Furthermore, there is also the newest recommendation that I am currently against and that is the HPV Vaccine that is now available. This vaccine is strongly recommended by doctors and is supposedly proven to prevent cancer. However, the dilemma with the vaccine doctors are failing to mention is how long is it guarantee to offer protection and how efficient is it. The drug is so new out on the market and is publicized to be administered to girls but yet there is no certainty in its long term affects. In other words, it seem like a marketing scam to me. They have commercials on TV suggesting that the HPV Vaccine helps by preventing cancer among those that are sexually active but yet there is no indication for how long. Thus, the significance of the commercial is to increase sales. This HPV vaccine seems irrelevant to be giving girls especially before the age of ten. Presently, the health and pharmaceutical industries are trying to get the HPV Vaccine administered to infants. In my opinion, this seems useless because infants are not sexually active and it’s uncertain how long the vaccine could provide protection for the infants in the future. I suspect that it is for this very reason why the vaccine is not required for all females.
The HPV Vaccine and the flu shot are examples as to why I do not submit so easily into recommendations and suggestions. Overall, I just hope to teach others around me to be more responsible for their health and the health of those they are responsible for by at least questioning some of these suggestions instead of overlooking them.

Questioning your Morals

"God and Godzilla" is a very interesting and entertaining article. Aside from everyone else’s remarks concerning bias, I also came out with a different approach to the overall significance of this article. While reading, I got the overall impression that the purpose of this article was to suggest to its readers to think about why you believe and practice what you do on a daily basis. Chapman stressed this importance by declaring his biased towards his thoughts on Darwism in the beginning of his article. He states, “I have no evidence for this belief, and my lack of evidence is a matter of pride.? He continues to declare his bias in the beginning of the article by explaining how he negatively felt against his great – great grandfather Charles Darwin whose work on evolution was fully accepted in England. He describes his difficulty in life by being pressured into achieving academic success like his grandfather. As a result, he turned to ignorance to alleviate the stress of academia. By choosing to express these two statements at the beginning of his article, Chapman uses himself as an example to illustrate that although everyone takes a different stance in regards to ID and evolution, everyone in this trial was forced to conclude why they believed what they did. Upon doing so, people involved in the case were forced to tell lies to protect views of an issue that is a moral dilemma filled with uncertainty. Chapman clearly makes this argument by providing a quote of a man he interviewed stating “It’s an endless loop,? and “If you think too much about it you will go insane.?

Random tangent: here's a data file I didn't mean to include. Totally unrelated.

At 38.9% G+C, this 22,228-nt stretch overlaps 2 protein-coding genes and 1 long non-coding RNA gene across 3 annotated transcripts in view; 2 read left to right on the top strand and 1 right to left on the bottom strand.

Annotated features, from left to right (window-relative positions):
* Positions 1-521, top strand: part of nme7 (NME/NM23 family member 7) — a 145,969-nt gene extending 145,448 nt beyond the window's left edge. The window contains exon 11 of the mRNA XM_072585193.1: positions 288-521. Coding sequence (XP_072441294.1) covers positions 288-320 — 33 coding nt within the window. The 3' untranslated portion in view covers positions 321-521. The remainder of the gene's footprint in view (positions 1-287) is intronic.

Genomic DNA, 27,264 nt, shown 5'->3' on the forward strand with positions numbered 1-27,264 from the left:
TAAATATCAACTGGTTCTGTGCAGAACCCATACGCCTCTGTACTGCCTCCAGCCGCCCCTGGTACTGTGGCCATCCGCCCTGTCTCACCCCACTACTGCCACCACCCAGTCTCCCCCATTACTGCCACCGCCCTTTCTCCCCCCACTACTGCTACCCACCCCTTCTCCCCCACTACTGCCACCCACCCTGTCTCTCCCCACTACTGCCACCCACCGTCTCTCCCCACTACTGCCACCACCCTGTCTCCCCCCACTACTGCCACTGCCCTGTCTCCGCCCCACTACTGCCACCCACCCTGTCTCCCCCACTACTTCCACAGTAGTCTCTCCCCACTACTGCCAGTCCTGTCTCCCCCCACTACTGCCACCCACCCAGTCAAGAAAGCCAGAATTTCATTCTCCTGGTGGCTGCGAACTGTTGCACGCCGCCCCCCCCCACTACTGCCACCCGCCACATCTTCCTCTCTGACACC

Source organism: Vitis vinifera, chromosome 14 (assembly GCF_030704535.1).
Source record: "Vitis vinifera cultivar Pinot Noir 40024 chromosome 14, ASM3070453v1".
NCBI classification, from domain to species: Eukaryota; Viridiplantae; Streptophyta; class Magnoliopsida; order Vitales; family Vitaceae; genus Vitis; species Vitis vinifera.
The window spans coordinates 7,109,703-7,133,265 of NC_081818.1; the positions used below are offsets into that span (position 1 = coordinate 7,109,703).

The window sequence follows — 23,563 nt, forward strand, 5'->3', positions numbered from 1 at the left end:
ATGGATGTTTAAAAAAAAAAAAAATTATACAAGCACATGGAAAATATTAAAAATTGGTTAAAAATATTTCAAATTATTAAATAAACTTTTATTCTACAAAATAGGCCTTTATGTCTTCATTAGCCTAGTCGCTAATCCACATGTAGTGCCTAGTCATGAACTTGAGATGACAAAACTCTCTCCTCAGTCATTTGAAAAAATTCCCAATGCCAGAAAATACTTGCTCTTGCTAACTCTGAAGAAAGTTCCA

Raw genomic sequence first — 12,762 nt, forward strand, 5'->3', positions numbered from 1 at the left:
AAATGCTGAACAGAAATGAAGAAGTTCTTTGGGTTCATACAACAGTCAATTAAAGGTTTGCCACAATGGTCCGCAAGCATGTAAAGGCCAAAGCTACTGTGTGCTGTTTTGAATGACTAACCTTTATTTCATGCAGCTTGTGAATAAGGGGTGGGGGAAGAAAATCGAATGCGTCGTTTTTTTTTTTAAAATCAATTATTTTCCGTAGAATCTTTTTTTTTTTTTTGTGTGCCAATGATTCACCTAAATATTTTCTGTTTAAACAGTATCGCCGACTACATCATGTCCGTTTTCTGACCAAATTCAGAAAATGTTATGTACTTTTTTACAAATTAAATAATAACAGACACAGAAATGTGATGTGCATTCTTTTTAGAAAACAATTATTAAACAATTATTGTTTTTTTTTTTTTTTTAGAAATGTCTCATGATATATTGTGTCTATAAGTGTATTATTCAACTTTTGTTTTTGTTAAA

February 5, 2009

Chapman's Argument

I thought this article was extremely interesting—it had a lot of entertainment value. Chapman clearly shows what side he’s on; he’s biased against ID. He’s playing to those who believe in evolution, and he’s not trying to win over ID supporters.

Chapman, in this essay, is co-opting what he perceives to be traditional ID tactics; namely, that an unsubstantiated argument somehow means more if you say it louder or more passionately. We expect these types of arguments from ID supporters—Kent Hovind, in some of his lectures, makes “straw man? argument and selectively ignores important points made by evolutionists. On YouTube, I watched him quite seriously state that “The evolutionist believes a dog came from a rock.?* When Chapman attacks easy targets and ignores the interesting point of “irreducible complexity,? we see his rhetoric for what it is. We expect more of evolutionists than we do of ID supporters. Why?

* http://www.youtube.com/watch?v=fmfQZdl03D8 , time 5:00

Dover Monkeys

"Dover lies a mere 30 miles from the Three Mile Island nuclear plant, and the meltdown of its core and subsequent leak in the 70's is responsible for the weird behavior now seen in the locals."
What? I have to admit that that paragraph surprised me. I think his goal with both that paragraph as well as the entire first section was to grab the attention of the reader and draw them in. His ruse totally worked on me. Even the snide remarks about Americans drew me in. I'm open to some outside views and criticism.